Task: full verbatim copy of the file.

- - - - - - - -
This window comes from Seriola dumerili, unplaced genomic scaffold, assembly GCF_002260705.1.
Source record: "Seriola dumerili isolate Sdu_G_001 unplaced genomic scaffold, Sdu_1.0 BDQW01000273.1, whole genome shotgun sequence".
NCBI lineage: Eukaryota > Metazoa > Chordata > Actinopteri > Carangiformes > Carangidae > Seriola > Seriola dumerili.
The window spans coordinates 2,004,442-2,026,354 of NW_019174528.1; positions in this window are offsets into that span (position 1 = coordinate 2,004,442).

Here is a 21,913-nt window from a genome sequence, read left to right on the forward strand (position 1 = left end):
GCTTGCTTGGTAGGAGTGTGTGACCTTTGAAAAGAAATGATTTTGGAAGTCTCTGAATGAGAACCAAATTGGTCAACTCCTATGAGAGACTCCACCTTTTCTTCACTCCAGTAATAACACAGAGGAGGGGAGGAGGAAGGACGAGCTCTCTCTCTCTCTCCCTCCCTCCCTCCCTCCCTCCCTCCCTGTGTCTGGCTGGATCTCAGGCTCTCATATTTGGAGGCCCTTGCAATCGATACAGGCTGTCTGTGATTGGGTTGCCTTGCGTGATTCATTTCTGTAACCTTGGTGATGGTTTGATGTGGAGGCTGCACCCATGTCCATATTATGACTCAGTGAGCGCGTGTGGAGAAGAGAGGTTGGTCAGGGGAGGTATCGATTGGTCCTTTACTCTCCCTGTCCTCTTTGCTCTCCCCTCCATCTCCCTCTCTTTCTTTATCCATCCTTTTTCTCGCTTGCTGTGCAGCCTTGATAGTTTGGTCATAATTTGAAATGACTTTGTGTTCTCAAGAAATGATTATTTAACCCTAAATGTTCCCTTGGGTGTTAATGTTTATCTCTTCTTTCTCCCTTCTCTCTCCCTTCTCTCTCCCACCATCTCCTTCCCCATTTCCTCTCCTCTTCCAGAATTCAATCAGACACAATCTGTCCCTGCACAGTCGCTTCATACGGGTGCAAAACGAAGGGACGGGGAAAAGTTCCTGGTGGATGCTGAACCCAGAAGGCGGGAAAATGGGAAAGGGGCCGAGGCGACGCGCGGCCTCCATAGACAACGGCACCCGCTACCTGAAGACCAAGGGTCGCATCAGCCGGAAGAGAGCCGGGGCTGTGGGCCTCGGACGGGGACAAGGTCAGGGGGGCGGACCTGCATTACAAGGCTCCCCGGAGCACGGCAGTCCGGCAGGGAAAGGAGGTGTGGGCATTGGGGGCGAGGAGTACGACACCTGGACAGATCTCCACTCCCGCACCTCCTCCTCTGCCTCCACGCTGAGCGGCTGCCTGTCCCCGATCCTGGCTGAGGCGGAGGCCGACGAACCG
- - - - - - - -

This window comes from Seriola dumerili, unplaced genomic scaffold, assembly GCF_002260705.1.
Source record: "Seriola dumerili isolate Sdu_G_001 unplaced genomic scaffold, Sdu_1.0 BDQW01000273.1, whole genome shotgun sequence".
NCBI lineage: Eukaryota > Metazoa > Chordata > Actinopteri > Carangiformes > Carangidae > Seriola > Seriola dumerili.
The window spans coordinates 2,004,442-2,026,354 of NW_019174528.1; positions in this window are offsets into that span (position 1 = coordinate 2,004,442).

Here is a 21,913-nt window from a genome sequence, read left to right on the forward strand (position 1 = left end):
GCTTGCTTGGTAGGAGTGTGTGACCTTTGAAAAGAAATGATTTTGGAAGTCTCTGAATGAGAACCAAATTGGTCAACTCCTATGAGAGACTCCACCTTTTCTTCACTCCAGTAATAACACAGAGGAGGGGAGGAGGAAGGACGAGCTCTCTCTCTCTCTCCCTCCCTCCCTCCCTCCCTCCCTCCCTGTGTCTGGCTGGATCTCAGGCTCTCATATTTGGAGGCCCTTGCAATCGATACAGGCTGTCTGTGATTGGGTTGCCTTGCGTGATTCATTTCTGTAACCTTGGTGATGGTTTGATGTGGAGGCTGCACCCATGTCCATATTATGACTCAGTGAGCGCGTGTGGAGAAGAGAGGTTGGTCAGGGGAGGTATCGATTGGTCCTTTACTCTCCCTGTCCTCTTTGCTCTCCCCTCCATCTCCCTCTCTTTCTTTATCCATCCTTTTTCTCGCTTGCTGTGCAGCCTTGATAGTTTGGTCATAATTTGAAATGACTTTGTGTTCTCAAGAAATGATTATTTAACCCTAAATGTTCCCTTGGGTGTTAATGTTTATCTCTTCTTTCTCCCTTCTCTCTCCCTTCTCTCTCCCACCATCTCCTTCCCCATTTCCTCTCCTCTTCCAGAATTCAATCAGACACAATCTGTCCCTGCACAGTCGCTTCATACGGGTGCAAAACGAAGGGACGGGGAAAAGTTCCTGGTGGATGCTGAACCCAGAAGGCGGGAAAATGGGAAAGGGGCCGAGGCGACGCGCGGCCTCCATAGACAACGGCACCCGCTACCTGAAGACCAAGGGTCGCATCAGCCGGAAGAGAGCCGGGGCTGTGGGCCTCGGACGGGGACAAGGTCAGGGGGGCGGACCTGCATTACAAGGCTCCCCGGAGCACGGCAGTCCGGCAGGGAAAGGAGGTGTGGGCATTGGGGGCGAGGAGTACGACACCTGGACAGATCTCCACTCCCGCACCTCCTCCTCTGCCTCCACGCTGAGCGGCTGCCTGTCCCCGATCCTGGCTGAGGCGGAGGCCGACGAACCG